New therapeutics – Cannabidiol
The psychopharmacological treatment of psychoses of the schizophrenia spectrum is sincerely affected by an unsatisfactory efficacy for some patients. Beyond that the existing pharmaceuticals show a large number of side effects. Therefore, the development of more effective and/ or less side-effect prone alternatives is essential.
In recent years we have conducted several studies based on our findings regarding the role of the endogenous cannabinoid system in schizophrenia. We have completed the first controlled, double-blind randomized exploratory clinical trial on the safety and efficacy of cannabidiol in acute episodes of schizophrenia and we have performed a placebo-controlled double-blind study in first-episode patients with acute schizophrenia. In both studies, cannabidiol led to a significant decrease of psychotic symptoms in the acute stage of this disorder. In addition, cannabidiol displayed a mark-edly superior side effect profile compared to the standard antipsychotic. The mentioned side effect profile was even comparable to placebo.
Although these initial results seem very promising, the existing data is not yet sufficient to designate cannabidiol as a prooven antipsychotic. Several larger clinical trials are necessary to do so and we are about to conduct the first of them already. As more results concerning the efficacy of cannabidiol in the treatment of psychosis and schizophrenia will become available we will let you know here.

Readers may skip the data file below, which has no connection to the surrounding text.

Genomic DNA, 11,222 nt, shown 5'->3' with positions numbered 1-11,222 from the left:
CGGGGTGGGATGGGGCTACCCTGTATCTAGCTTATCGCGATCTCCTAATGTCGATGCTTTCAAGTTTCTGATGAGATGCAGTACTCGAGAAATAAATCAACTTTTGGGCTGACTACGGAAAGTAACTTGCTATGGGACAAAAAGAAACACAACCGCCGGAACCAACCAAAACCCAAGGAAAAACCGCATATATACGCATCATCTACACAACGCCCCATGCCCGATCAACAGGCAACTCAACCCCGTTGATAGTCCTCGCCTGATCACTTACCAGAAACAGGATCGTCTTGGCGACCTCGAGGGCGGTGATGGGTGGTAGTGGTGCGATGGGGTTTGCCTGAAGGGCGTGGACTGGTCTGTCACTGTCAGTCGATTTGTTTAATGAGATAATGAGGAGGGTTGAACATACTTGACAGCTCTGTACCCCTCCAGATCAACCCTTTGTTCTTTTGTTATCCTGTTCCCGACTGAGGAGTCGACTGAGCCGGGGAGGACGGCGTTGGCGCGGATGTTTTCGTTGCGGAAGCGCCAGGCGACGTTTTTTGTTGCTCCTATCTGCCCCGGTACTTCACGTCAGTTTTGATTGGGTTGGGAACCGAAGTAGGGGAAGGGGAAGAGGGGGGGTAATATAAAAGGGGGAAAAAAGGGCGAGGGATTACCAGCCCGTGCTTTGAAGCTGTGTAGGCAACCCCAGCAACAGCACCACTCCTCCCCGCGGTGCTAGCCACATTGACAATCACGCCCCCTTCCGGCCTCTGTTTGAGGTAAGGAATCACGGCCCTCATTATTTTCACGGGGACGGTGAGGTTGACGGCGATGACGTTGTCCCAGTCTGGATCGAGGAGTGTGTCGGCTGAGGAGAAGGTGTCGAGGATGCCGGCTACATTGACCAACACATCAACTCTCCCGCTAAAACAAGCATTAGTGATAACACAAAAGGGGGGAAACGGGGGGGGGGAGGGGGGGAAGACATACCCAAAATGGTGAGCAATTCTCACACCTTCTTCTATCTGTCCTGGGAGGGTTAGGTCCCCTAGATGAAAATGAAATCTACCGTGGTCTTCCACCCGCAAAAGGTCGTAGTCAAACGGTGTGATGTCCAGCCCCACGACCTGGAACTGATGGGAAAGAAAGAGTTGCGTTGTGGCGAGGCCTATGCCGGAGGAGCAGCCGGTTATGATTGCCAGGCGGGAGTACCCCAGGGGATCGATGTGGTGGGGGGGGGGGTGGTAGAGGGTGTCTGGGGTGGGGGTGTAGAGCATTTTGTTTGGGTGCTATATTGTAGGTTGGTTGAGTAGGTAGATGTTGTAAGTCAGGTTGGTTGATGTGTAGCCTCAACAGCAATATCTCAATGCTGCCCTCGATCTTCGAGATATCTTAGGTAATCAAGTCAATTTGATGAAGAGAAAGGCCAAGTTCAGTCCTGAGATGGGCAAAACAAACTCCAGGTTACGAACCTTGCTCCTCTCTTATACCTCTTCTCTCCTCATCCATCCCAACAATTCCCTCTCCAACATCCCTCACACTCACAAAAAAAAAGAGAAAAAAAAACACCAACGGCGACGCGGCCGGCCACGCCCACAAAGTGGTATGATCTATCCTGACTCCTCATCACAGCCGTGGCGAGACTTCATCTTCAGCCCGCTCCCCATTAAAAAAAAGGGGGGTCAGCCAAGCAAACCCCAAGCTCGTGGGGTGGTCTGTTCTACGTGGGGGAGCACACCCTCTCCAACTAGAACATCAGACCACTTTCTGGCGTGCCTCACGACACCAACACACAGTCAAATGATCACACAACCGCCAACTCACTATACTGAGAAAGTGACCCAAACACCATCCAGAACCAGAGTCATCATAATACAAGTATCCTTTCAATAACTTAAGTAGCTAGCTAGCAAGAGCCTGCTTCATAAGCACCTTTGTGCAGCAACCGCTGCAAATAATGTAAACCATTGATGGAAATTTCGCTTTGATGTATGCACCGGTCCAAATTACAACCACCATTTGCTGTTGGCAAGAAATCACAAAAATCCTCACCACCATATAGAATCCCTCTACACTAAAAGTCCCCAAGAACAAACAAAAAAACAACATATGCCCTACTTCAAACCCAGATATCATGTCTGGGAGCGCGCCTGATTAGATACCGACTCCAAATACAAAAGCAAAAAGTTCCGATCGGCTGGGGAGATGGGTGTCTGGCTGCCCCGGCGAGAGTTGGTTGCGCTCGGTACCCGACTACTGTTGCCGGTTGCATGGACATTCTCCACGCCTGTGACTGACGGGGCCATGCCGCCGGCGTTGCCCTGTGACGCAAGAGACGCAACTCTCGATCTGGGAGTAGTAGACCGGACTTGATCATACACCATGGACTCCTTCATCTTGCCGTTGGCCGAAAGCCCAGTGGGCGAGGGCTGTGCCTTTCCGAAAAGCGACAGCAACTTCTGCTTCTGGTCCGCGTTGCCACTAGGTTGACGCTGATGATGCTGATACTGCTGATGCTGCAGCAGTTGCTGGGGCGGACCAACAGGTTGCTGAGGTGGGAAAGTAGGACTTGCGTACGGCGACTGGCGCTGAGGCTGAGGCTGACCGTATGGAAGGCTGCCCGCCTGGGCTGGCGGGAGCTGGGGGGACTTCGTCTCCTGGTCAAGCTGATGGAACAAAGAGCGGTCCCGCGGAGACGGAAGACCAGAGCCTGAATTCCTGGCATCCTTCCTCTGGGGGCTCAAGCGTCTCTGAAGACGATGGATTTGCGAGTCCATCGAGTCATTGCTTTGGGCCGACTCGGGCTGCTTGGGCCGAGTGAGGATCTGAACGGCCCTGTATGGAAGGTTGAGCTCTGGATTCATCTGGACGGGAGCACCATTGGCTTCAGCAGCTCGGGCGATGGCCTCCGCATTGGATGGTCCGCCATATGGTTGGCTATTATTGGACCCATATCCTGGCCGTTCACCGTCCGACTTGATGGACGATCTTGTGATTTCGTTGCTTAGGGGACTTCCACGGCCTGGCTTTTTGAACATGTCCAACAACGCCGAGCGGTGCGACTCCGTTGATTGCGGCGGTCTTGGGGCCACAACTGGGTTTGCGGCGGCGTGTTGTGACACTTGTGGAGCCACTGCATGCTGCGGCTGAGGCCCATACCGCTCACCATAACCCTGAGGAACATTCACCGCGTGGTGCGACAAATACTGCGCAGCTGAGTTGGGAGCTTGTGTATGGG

At the present stage of its development, we strictly do NOT recommend to use cannabidiol as an antipsychotic under any circumstances other than in controlled clinical trial conditions. In particular no data is available for safety and efficacy of maintenance treatment using cannabidiol yet. In addition, no drug-drug-interaction data prooving safety of combined treatment with cannabidiol and existing antipsychotics has been reported so far in humans.
This research is supported by the Stanley Medical Research Institute of the Theodore and Vada Stanley Foundation, USA (Grant IDs 00-093, 05T-678 and 08TGF-1257 to FML), the European Commission (EU FP7 HEALTH-F2-2010-242114 - OPTiMiSE) and the German Federal Ministry of Education and Research (BMBF – ESPRIT Network, FKZ: 01EE1407A).
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